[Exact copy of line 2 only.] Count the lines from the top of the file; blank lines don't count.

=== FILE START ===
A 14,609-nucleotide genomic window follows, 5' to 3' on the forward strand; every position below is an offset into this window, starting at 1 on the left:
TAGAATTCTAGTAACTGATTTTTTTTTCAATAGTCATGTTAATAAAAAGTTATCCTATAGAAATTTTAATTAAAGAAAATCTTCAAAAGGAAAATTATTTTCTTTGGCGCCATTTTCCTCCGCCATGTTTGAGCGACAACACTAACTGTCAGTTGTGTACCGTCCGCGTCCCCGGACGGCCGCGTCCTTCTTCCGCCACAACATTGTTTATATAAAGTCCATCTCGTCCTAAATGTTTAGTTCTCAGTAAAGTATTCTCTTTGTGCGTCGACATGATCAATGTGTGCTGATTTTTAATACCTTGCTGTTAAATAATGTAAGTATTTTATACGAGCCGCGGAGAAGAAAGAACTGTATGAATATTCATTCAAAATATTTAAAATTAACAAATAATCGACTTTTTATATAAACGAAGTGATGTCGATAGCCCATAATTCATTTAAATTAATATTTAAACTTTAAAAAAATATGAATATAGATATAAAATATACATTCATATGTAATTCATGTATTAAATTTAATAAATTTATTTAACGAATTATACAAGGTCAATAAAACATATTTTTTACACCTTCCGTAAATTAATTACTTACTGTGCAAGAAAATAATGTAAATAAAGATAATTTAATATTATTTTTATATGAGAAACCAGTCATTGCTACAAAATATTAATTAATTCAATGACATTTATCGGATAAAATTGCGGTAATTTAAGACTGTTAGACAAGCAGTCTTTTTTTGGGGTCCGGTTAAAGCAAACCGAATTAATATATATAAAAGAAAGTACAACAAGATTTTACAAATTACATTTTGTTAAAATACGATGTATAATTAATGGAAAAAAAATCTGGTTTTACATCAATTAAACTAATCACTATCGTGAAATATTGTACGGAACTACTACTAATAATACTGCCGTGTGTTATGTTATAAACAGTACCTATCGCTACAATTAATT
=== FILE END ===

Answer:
TAGAATTCTAGTAACTGATTTTTTTTTCAATAGTCATGTTAATAAAAAGTTATCCTATAGAAATTTTAATTAAAGAAAATCTTCAAAAGGAAAATTATTTTCTTTGGCGCCATTTTCCTCCGCCATGTTTGAGCGACAACACTAACTGTCAGTTGTGTACCGTCCGCGTCCCCGGACGGCCGCGTCCTTCTTCCGCCACAACATTGTTTATATAAAGTCCATCTCGTCCTAAATGTTTAGTTCTCAGTAAAGTATTCTCTTTGTGCGTCGACATGATCAATGTGTGCTGATTTTTAATACCTTGCTGTTAAATAATGTAAGTATTTTATACGAGCCGCGGAGAAGAAAGAACTGTATGAATATTCATTCAAAATATTTAAAATTAACAAATAATCGACTTTTTATATAAACGAAGTGATGTCGATAGCCCATAATTCATTTAAATTAATATTTAAACTTTAAAAAAATATGAATATAGATATAAAATATACATTCATATGTAATTCATGTATTAAATTTAATAAATTTATTTAACGAATTATACAAGGTCAATAAAACATATTTTTTACACCTTCCGTAAATTAATTACTTACTGTGCAAGAAAATAATGTAAATAAAGATAATTTAATATTATTTTTATATGAGAAACCAGTCATTGCTACAAAATATTAATTAATTCAATGACATTTATCGGATAAAATTGCGGTAATTTAAGACTGTTAGACAAGCAGTCTTTTTTTGGGGTCCGGTTAAAGCAAACCGAATTAATATATATAAAAGAAAGTACAACAAGATTTTACAAATTACATTTTGTTAAAATACGATGTATAATTAATGGAAAAAAAATCTGGTTTTACATCAATTAAACTAATCACTATCGTGAAATATTGTACGGAACTACTACTAATAATACTGCCGTGTGTTATGTTATAAACAGTACCTATCGCTACAATTAATT